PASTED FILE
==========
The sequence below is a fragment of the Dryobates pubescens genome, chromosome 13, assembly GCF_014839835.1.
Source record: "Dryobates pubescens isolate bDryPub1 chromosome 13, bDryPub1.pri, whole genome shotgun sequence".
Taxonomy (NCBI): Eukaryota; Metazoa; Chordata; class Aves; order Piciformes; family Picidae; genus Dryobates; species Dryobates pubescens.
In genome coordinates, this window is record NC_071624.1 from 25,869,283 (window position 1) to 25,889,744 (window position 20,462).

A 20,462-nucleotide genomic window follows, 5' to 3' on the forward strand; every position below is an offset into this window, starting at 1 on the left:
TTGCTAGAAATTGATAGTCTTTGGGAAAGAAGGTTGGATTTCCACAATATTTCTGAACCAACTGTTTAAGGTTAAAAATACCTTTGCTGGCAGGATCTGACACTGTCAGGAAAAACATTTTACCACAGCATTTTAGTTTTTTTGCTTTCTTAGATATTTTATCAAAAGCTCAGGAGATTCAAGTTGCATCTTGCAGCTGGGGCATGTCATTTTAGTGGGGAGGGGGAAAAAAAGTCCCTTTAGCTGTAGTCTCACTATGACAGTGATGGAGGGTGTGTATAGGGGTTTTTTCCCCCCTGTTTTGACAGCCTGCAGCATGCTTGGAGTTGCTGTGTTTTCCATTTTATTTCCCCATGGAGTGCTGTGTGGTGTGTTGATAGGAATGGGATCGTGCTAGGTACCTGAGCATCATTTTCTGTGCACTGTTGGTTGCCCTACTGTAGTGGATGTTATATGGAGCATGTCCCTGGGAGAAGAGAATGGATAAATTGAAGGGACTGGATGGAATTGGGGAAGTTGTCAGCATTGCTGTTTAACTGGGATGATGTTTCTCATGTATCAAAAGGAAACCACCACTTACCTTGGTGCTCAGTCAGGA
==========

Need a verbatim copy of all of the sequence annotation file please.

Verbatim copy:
The sequence below is a fragment of the Dryobates pubescens genome, chromosome 13, assembly GCF_014839835.1.
Source record: "Dryobates pubescens isolate bDryPub1 chromosome 13, bDryPub1.pri, whole genome shotgun sequence".
Taxonomy (NCBI): Eukaryota; Metazoa; Chordata; class Aves; order Piciformes; family Picidae; genus Dryobates; species Dryobates pubescens.
In genome coordinates, this window is record NC_071624.1 from 25,869,283 (window position 1) to 25,889,744 (window position 20,462).

A 20,462-nucleotide genomic window follows, 5' to 3' on the forward strand; every position below is an offset into this window, starting at 1 on the left:
TTGCTAGAAATTGATAGTCTTTGGGAAAGAAGGTTGGATTTCCACAATATTTCTGAACCAACTGTTTAAGGTTAAAAATACCTTTGCTGGCAGGATCTGACACTGTCAGGAAAAACATTTTACCACAGCATTTTAGTTTTTTTGCTTTCTTAGATATTTTATCAAAAGCTCAGGAGATTCAAGTTGCATCTTGCAGCTGGGGCATGTCATTTTAGTGGGGAGGGGGAAAAAAAGTCCCTTTAGCTGTAGTCTCACTATGACAGTGATGGAGGGTGTGTATAGGGGTTTTTTCCCCCCTGTTTTGACAGCCTGCAGCATGCTTGGAGTTGCTGTGTTTTCCATTTTATTTCCCCATGGAGTGCTGTGTGGTGTGTTGATAGGAATGGGATCGTGCTAGGTACCTGAGCATCATTTTCTGTGCACTGTTGGTTGCCCTACTGTAGTGGATGTTATATGGAGCATGTCCCTGGGAGAAGAGAATGGATAAATTGAAGGGACTGGATGGAATTGGGGAAGTTGTCAGCATTGCTGTTTAACTGGGATGATGTTTCTCATGTATCAAAAGGAAACCACCACTTACCTTGGTGCTCAGTCAGGA